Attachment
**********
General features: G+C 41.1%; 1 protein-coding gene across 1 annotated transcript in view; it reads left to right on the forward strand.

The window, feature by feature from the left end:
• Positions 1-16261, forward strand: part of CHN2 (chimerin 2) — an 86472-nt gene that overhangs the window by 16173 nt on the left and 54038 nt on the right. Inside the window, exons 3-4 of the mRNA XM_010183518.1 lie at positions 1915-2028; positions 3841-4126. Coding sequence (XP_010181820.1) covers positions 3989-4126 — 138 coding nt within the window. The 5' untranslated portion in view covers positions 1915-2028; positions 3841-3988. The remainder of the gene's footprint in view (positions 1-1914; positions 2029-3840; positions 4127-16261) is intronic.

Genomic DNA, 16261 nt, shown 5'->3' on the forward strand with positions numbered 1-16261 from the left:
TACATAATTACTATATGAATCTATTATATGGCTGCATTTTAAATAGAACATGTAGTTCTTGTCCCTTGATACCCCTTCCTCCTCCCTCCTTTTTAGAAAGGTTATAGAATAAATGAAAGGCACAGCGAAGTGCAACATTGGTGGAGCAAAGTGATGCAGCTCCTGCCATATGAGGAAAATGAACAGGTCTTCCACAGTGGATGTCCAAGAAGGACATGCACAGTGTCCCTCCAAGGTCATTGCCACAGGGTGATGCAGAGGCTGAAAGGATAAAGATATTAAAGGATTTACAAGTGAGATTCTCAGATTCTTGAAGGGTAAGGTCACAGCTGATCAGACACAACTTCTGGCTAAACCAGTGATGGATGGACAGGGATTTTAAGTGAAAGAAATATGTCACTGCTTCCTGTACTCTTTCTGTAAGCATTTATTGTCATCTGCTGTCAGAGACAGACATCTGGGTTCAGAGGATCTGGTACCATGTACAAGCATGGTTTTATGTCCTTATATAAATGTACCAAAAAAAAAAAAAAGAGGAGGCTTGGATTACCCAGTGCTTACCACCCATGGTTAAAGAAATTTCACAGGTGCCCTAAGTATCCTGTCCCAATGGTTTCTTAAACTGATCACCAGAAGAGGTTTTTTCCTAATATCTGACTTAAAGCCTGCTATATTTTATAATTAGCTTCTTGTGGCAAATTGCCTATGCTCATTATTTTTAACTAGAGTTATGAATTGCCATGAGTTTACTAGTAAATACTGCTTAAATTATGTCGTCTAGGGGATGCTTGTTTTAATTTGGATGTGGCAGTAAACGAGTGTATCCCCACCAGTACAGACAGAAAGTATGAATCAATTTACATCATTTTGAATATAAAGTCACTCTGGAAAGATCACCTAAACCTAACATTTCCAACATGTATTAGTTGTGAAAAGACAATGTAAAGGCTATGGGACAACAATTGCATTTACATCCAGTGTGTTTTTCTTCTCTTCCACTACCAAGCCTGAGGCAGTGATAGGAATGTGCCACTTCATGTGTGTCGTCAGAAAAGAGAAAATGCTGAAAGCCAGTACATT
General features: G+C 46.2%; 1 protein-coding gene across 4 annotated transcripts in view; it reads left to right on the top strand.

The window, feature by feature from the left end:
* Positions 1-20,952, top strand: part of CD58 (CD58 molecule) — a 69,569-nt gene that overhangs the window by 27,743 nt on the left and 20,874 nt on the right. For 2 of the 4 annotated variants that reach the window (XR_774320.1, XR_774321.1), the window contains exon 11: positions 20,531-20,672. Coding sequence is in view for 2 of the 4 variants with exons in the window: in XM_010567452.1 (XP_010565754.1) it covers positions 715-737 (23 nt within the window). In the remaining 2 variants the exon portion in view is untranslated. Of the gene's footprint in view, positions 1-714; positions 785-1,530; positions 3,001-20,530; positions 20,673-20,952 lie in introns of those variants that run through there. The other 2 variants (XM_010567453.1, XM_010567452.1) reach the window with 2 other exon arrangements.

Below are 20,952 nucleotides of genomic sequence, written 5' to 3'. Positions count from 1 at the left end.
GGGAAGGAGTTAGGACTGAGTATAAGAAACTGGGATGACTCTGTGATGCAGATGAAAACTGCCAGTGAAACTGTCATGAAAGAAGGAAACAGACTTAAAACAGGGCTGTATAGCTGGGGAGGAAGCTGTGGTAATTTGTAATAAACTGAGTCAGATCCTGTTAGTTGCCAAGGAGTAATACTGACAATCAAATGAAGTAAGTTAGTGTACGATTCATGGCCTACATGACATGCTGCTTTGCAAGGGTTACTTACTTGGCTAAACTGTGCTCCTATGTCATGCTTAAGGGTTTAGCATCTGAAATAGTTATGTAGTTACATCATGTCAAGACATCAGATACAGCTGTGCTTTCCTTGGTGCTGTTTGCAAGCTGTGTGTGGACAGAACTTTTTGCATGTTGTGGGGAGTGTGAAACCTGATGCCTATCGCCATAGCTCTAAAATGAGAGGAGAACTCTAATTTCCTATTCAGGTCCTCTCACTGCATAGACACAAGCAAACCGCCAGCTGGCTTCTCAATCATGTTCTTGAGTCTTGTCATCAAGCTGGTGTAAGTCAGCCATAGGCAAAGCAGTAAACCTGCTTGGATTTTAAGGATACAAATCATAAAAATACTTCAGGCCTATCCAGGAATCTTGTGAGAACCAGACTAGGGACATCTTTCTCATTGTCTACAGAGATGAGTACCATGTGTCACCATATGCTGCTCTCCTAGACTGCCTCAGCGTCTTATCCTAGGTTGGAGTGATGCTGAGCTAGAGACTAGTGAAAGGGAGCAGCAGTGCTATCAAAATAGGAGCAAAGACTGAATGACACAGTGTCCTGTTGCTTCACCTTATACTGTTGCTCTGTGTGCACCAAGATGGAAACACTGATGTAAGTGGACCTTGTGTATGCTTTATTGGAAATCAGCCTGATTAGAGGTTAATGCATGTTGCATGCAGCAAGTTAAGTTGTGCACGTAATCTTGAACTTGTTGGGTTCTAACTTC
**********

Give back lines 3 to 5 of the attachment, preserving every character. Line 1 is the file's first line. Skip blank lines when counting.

• Positions 1-16261, forward strand: part of CHN2 (chimerin 2) — an 86472-nt gene that overhangs the window by 16173 nt on the left and 54038 nt on the right. Inside the window, exons 3-4 of the mRNA XM_010183518.1 lie at positions 1915-2028; positions 3841-4126. Coding sequence (XP_010181820.1) covers positions 3989-4126 — 138 coding nt within the window. The 5' untranslated portion in view covers positions 1915-2028; positions 3841-3988. The remainder of the gene's footprint in view (positions 1-1914; positions 2029-3840; positions 4127-16261) is intronic.

Genomic DNA, 16261 nt, shown 5'->3' on the forward strand with positions numbered 1-16261 from the left:
TACATAATTACTATATGAATCTATTATATGGCTGCATTTTAAATAGAACATGTAGTTCTTGTCCCTTGATACCCCTTCCTCCTCCCTCCTTTTTAGAAAGGTTATAGAATAAATGAAAGGCACAGCGAAGTGCAACATTGGTGGAGCAAAGTGATGCAGCTCCTGCCATATGAGGAAAATGAACAGGTCTTCCACAGTGGATGTCCAAGAAGGACATGCACAGTGTCCCTCCAAGGTCATTGCCACAGGGTGATGCAGAGGCTGAAAGGATAAAGATATTAAAGGATTTACAAGTGAGATTCTCAGATTCTTGAAGGGTAAGGTCACAGCTGATCAGACACAACTTCTGGCTAAACCAGTGATGGATGGACAGGGATTTTAAGTGAAAGAAATATGTCACTGCTTCCTGTACTCTTTCTGTAAGCATTTATTGTCATCTGCTGTCAGAGACAGACATCTGGGTTCAGAGGATCTGGTACCATGTACAAGCATGGTTTTATGTCCTTATATAAATGTACCAAAAAAAAAAAAAAGAGGAGGCTTGGATTACCCAGTGCTTACCACCCATGGTTAAAGAAATTTCACAGGTGCCCTAAGTATCCTGTCCCAATGGTTTCTTAAACTGATCACCAGAAGAGGTTTTTTCCTAATATCTGACTTAAAGCCTGCTATATTTTATAATTAGCTTCTTGTGGCAAATTGCCTATGCTCATTATTTTTAACTAGAGTTATGAATTGCCATGAGTTTACTAGTAAATACTGCTTAAATTATGTCGTCTAGGGGATGCTTGTTTTAATTTGGATGTGGCAGTAAACGAGTGTATCCCCACCAGTACAGACAGAAAGTATGAATCAATTTACATCATTTTGAATATAAAGTCACTCTGGAAAGATCACCTAAACCTAACATTTCCAACATGTATTAGTTGTGAAAAGACAATGTAAAGGCTATGGGACAACAATTGCATTTACATCCAGTGTGTTTTTCTTCTCTTCCACTACCAAGCCTGAGGCAGTGATAGGAATGTGCCACTTCATGTGTGTCGTCAGAAAAGAGAAAATGCTGAAAGCCAGTACATT